UPDATE: First-ever CDL curriculum standards delayed again
UPDATE, May 22: FMCSA is delaying the final rule on CDL curriculum standards until June 5, as reported by American Trucker. The rule was originally set to take effect on Feb. 6, then later delayed until March 21.
The delays have been attributed to President Trump's Jan. 20 memorandum to temporarily freeze pending regulations. FMSCA said the delay "is necessary to provide the opportunity for further review and consideration of this new regulation...," according to American Trucker.
A notice from FMCSA Assistant Administrator John Van Steenburg does not indicate if compliance will still be required in March 2020, or if it will be pushed back due to this delay.
UPDATE, Feb. 3: The Department of Transportation is delaying a Federal Motor Carrier Safety Administration (FMCSA) rule on CDL curriculum standards that was set to take effect on Feb. 6, as reported by The Hill.
The rule is now to set to be implemented on March 21. The delay is due to a Jan. 20 White House memorandum that froze all pending regulations for 60 days. According to a notice in the Federal Register the additional time will give agency officials "the opportunity for further review and consideration of this new regulation."
Whether this rule will survive the review period remains unclear as Secretary of Transportation Elaine Chao was just sworn in earlier this week. If the rule does take effect in March, compliance will not be required until March 2020 to allow time for states and companies to update training standards.
- Pending final changes from the Federal Motor Carrier Safety Administration (FMCSA), the first national curriculum standards for commercial drivers licenses (CDL) could be published before the end of the year, as reported by Fleet Owner.
- The standards would be applicable to anyone applying for their first CDL, upgrading their CDL1 or seeking a hazardous materials, passenger or school bus endorsement for their license. Class A CDL driver-trainees would have to complete a minimum of 30 hours of behind-the-wheel training and a minimum of 10 hours on a driving range. Driving on a public road under certain criteria would also be required.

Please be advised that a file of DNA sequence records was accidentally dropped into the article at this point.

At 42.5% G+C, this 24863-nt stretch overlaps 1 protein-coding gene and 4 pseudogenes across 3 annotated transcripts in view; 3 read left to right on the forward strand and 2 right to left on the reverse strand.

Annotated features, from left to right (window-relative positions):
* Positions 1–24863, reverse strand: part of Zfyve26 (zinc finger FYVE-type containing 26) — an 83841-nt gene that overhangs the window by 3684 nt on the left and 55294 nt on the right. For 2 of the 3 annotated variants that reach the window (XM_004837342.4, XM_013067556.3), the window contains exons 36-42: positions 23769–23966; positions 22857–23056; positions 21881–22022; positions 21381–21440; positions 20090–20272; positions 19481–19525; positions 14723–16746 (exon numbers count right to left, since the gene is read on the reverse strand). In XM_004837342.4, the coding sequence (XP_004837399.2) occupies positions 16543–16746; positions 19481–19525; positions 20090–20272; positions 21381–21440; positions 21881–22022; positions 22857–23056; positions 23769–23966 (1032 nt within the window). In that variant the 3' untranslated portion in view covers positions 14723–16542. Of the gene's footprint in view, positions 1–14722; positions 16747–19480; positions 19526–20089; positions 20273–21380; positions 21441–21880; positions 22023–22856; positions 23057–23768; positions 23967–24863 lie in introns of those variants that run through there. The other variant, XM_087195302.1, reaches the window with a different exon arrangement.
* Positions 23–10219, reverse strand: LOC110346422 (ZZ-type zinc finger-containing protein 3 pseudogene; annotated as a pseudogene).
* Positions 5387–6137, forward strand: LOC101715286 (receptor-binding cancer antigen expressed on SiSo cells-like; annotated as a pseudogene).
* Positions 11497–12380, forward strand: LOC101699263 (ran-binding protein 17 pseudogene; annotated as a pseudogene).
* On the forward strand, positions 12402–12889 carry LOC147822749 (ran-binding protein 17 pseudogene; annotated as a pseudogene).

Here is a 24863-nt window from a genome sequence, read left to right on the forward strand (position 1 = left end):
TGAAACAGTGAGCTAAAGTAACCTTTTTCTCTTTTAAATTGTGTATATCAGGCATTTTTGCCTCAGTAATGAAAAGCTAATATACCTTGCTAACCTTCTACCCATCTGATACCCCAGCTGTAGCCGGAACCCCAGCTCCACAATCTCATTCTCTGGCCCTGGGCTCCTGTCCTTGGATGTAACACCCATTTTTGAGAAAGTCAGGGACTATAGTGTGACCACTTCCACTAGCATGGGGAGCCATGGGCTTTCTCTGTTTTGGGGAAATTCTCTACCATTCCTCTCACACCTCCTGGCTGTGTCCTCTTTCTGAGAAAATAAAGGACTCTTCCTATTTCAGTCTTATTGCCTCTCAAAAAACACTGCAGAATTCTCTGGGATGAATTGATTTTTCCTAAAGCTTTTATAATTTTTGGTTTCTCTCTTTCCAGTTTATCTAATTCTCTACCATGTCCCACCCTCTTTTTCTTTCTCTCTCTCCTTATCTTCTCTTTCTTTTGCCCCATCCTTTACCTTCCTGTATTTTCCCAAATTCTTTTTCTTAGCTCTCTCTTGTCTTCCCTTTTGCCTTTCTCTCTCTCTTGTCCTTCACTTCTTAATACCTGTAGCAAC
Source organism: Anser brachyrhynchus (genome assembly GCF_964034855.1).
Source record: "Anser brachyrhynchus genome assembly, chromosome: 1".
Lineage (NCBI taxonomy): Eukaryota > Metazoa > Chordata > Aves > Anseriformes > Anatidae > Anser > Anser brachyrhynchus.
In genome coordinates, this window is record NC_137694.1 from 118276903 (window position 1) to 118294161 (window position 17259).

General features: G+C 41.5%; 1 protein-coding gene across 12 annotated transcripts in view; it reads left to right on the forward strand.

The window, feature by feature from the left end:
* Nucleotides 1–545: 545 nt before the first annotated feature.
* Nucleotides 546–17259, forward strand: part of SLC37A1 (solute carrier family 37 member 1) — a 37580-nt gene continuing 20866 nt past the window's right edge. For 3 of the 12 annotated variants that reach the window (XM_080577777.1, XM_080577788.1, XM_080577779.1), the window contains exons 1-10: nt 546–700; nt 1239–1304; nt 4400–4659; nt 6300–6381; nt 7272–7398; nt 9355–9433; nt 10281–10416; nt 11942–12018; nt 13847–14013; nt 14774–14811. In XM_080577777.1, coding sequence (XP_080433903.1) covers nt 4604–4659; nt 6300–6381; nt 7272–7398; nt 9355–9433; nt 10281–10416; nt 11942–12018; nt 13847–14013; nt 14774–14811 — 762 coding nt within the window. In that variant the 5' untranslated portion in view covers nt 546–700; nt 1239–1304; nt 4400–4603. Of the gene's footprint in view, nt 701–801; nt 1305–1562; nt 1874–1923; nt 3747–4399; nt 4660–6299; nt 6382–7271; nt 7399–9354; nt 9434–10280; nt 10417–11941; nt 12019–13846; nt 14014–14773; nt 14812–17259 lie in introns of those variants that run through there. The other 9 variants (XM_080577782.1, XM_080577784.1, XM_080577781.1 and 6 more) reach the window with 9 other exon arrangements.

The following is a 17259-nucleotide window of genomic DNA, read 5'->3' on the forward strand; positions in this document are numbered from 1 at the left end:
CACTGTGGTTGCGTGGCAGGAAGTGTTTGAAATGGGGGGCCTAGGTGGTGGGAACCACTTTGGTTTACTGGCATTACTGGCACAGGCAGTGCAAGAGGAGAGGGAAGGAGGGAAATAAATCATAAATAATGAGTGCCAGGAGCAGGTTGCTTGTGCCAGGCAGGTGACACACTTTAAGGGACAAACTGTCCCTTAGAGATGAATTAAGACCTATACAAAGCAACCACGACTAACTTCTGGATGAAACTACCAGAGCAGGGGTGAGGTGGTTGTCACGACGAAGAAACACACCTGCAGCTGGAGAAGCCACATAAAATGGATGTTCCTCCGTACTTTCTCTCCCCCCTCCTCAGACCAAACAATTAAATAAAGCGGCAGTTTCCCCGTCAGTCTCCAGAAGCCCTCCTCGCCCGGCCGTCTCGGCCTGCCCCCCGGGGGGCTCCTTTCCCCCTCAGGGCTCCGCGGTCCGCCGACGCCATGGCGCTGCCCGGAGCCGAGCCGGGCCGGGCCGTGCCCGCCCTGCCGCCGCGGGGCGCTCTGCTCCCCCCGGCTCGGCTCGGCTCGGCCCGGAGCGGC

- A training provider still couldn't issue a certificate, even if the minimum hour requirement had been met, unless they believed the student "demonstrates proficiency" in driving a commercial vehicle.
These details are the result of an ongoing review of transportation safety spurred by the Moving Ahead for Progress in the 21st Century Act of 2012. The CDL curriculum standards have been well-received by many major stakeholders, though the American Trucking Associations has been a vocal critic in the past. The organization says that hour-based requirements for behind-the-wheel training aren't supported by scientific evidence and the chosen number is arbitrary.
Questions remain in the waste industry about how these requirements will affect the cost of training, both for new drivers and third-party instructors used by many smaller companies. A longer, more expensive training process could be a deterrent to new drivers interested in obtaining their CDLs to work in the industry. Additional training hours don't necessarily translate into safer driving, though increased confidence behind the wheel could potentially lead to higher retention rates for new hires.
Like other sectors, the waste industry is already experiencing effects of the national truck driver shortage through service interruptions and hiring challenges. A new FMCSA rule which will make it easier for veterans to obtain their CDLs is seen as one solution. While veterans are a growing demographic in the industry, more women and young people will also be needed to help keep fleets running in future years.
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